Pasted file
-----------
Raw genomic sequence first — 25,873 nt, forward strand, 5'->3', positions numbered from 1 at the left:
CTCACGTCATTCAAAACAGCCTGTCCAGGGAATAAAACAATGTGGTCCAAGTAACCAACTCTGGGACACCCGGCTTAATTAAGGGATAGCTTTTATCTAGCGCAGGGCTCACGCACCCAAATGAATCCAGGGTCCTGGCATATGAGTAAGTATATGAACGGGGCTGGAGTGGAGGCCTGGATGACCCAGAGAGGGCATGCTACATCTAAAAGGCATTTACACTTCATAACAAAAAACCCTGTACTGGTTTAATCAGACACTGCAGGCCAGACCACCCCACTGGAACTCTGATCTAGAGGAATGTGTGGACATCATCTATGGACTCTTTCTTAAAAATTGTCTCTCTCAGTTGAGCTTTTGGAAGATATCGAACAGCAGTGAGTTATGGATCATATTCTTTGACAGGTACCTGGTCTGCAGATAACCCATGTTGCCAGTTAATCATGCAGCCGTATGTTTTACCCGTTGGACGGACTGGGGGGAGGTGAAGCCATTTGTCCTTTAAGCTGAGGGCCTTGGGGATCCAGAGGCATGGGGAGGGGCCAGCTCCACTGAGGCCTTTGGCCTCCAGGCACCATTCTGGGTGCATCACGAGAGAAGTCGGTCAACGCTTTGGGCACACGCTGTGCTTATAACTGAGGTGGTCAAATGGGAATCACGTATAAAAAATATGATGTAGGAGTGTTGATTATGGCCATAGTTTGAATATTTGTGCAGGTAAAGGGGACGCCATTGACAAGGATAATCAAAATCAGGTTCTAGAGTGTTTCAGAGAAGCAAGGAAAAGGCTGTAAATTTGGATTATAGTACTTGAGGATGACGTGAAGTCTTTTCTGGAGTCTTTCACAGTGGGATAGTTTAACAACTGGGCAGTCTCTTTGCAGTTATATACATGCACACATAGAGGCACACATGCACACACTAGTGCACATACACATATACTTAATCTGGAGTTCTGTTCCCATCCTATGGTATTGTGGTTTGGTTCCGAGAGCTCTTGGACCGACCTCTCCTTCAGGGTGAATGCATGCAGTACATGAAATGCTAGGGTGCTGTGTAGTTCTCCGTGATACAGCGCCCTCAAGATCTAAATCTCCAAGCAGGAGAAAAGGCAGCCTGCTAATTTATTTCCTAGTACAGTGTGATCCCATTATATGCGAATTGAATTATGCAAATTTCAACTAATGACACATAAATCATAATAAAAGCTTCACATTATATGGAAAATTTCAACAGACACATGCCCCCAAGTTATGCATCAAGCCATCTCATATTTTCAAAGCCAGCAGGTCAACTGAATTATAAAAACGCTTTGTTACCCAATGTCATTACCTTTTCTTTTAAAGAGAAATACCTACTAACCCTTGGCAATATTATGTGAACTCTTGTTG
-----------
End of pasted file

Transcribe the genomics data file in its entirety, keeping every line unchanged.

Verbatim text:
Raw genomic sequence first — 25,873 nt, forward strand, 5'->3', positions numbered from 1 at the left:
CTCACGTCATTCAAAACAGCCTGTCCAGGGAATAAAACAATGTGGTCCAAGTAACCAACTCTGGGACACCCGGCTTAATTAAGGGATAGCTTTTATCTAGCGCAGGGCTCACGCACCCAAATGAATCCAGGGTCCTGGCATATGAGTAAGTATATGAACGGGGCTGGAGTGGAGGCCTGGATGACCCAGAGAGGGCATGCTACATCTAAAAGGCATTTACACTTCATAACAAAAAACCCTGTACTGGTTTAATCAGACACTGCAGGCCAGACCACCCCACTGGAACTCTGATCTAGAGGAATGTGTGGACATCATCTATGGACTCTTTCTTAAAAATTGTCTCTCTCAGTTGAGCTTTTGGAAGATATCGAACAGCAGTGAGTTATGGATCATATTCTTTGACAGGTACCTGGTCTGCAGATAACCCATGTTGCCAGTTAATCATGCAGCCGTATGTTTTACCCGTTGGACGGACTGGGGGGAGGTGAAGCCATTTGTCCTTTAAGCTGAGGGCCTTGGGGATCCAGAGGCATGGGGAGGGGCCAGCTCCACTGAGGCCTTTGGCCTCCAGGCACCATTCTGGGTGCATCACGAGAGAAGTCGGTCAACGCTTTGGGCACACGCTGTGCTTATAACTGAGGTGGTCAAATGGGAATCACGTATAAAAAATATGATGTAGGAGTGTTGATTATGGCCATAGTTTGAATATTTGTGCAGGTAAAGGGGACGCCATTGACAAGGATAATCAAAATCAGGTTCTAGAGTGTTTCAGAGAAGCAAGGAAAAGGCTGTAAATTTGGATTATAGTACTTGAGGATGACGTGAAGTCTTTTCTGGAGTCTTTCACAGTGGGATAGTTTAACAACTGGGCAGTCTCTTTGCAGTTATATACATGCACACATAGAGGCACACATGCACACACTAGTGCACATACACATATACTTAATCTGGAGTTCTGTTCCCATCCTATGGTATTGTGGTTTGGTTCCGAGAGCTCTTGGACCGACCTCTCCTTCAGGGTGAATGCATGCAGTACATGAAATGCTAGGGTGCTGTGTAGTTCTCCGTGATACAGCGCCCTCAAGATCTAAATCTCCAAGCAGGAGAAAAGGCAGCCTGCTAATTTATTTCCTAGTACAGTGTGATCCCATTATATGCGAATTGAATTATGCAAATTTCAACTAATGACACATAAATCATAATAAAAGCTTCACATTATATGGAAAATTTCAACAGACACATGCCCCCAAGTTATGCATCAAGCCATCTCATATTTTCAAAGCCAGCAGGTCAACTGAATTATAAAAACGCTTTGTTACCCAATGTCATTACCTTTTCTTTTAAAGAGAAATACCTACTAACCCTTGGCAATATTATGTGAACTCTTGTTG